Until June 12, 2009, some stations will be operating at reduced power levels. If you are not receiving certain digital TV stations, this does not necessarily mean there is a problem with your antenna or digital-to-analog converter box or digital television. Check with the TV station to find out whether they are planning changes that will improve reception.
When an analog TV signal is weak or receives interference, static, snow, and distortion will often appear on the screen. Digital broadcasting will provide a clear picture; however, if the signal falls below a certain minimum strength, the picture can disappear. This “cliff effect” means that if you watch analog TV stations that have static and distortion, you may have to adjust or upgrade your antenna system.
Simple indoor antennas provide minimal performance that may not be suitable for your location. If you are unable to obtain satisfactory DTV reception with your current indoor antenna, you may wish to obtain an indoor antenna that includes features for better reception of UHF signals, as well as VHF, and/or an amplifier to boost the received signal (often referred to as an active indoor antenna).
Generally, an outdoor antenna will get better reception than an indoor antenna. However, the performance of outdoor antennas can degrade over time due to exposure to the weather. If you are having problems, check for loose or corroded wiring, broken antenna elements and that the antenna is pointed in the right direction.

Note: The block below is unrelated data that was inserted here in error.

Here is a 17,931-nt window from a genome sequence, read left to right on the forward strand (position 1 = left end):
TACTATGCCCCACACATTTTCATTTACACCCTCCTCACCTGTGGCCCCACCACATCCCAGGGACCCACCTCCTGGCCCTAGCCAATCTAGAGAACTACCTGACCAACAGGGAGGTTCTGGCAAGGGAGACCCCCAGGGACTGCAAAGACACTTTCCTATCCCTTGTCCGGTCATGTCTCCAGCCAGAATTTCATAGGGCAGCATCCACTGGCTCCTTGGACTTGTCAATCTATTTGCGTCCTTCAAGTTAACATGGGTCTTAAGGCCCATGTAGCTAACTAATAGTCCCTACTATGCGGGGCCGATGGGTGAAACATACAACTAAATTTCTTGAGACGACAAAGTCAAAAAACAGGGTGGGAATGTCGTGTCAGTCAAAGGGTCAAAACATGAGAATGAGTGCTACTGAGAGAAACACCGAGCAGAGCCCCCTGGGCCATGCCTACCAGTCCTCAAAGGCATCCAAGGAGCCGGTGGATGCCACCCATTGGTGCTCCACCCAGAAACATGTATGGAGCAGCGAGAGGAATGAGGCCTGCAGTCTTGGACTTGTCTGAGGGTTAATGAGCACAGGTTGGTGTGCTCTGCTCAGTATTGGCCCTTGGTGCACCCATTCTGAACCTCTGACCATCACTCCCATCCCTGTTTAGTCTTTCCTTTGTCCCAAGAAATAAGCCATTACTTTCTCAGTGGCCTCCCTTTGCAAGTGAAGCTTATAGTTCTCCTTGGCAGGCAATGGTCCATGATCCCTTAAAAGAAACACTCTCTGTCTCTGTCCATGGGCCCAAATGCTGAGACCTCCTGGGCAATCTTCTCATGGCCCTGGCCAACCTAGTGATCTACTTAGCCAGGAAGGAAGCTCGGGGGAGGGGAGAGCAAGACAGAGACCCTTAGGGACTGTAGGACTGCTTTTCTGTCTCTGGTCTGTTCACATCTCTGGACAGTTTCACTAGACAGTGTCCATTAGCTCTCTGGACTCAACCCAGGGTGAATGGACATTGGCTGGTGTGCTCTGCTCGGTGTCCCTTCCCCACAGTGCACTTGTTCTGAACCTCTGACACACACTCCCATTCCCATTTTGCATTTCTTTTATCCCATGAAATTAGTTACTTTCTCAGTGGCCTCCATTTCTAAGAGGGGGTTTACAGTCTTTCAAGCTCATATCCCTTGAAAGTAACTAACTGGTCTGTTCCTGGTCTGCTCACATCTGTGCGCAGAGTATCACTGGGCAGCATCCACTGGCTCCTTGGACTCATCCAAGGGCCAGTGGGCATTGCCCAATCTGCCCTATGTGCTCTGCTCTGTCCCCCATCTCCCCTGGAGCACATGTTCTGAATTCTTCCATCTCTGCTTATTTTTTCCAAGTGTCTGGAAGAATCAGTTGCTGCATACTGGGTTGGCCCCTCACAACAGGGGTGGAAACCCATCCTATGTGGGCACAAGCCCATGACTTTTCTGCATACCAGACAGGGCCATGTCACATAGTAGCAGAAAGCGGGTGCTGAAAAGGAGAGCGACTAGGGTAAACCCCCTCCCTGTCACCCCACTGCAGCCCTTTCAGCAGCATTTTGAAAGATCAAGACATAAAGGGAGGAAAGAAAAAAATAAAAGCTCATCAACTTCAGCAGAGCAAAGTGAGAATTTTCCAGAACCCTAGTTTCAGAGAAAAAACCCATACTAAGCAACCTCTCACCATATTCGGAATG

Try to keep the length of wire between your antenna and digital-to-analog converter box or digital television as short as possible for best reception.
“Splitters” that are used to connect a single antenna to multiple digital-to-analog converter boxes or digital televisions reduce the amount of signal available to each device. If you are having problems, check whether reception is improved without the splitter. In some cases an “active” splitter that includes an amplifier can solve the problem.
If you are near a station’s broadcast tower, reception of that station, as well as other stations, can be impeded by strong signal “overload.” Consider using an “attenuator” or removing amplifiers to improve your reception.
If you decide to replace or upgrade your indoor or outdoor antenna, many types are available from electronics retail stores at a variety of prices. Websites such as www.antennaweb.org provide information on the locations of broadcast towers and the types of outdoor antennas appropriate for the stations you wish to receive. If you need assistance with upgrading your antenna system, check with a local antenna retailer or antenna installer.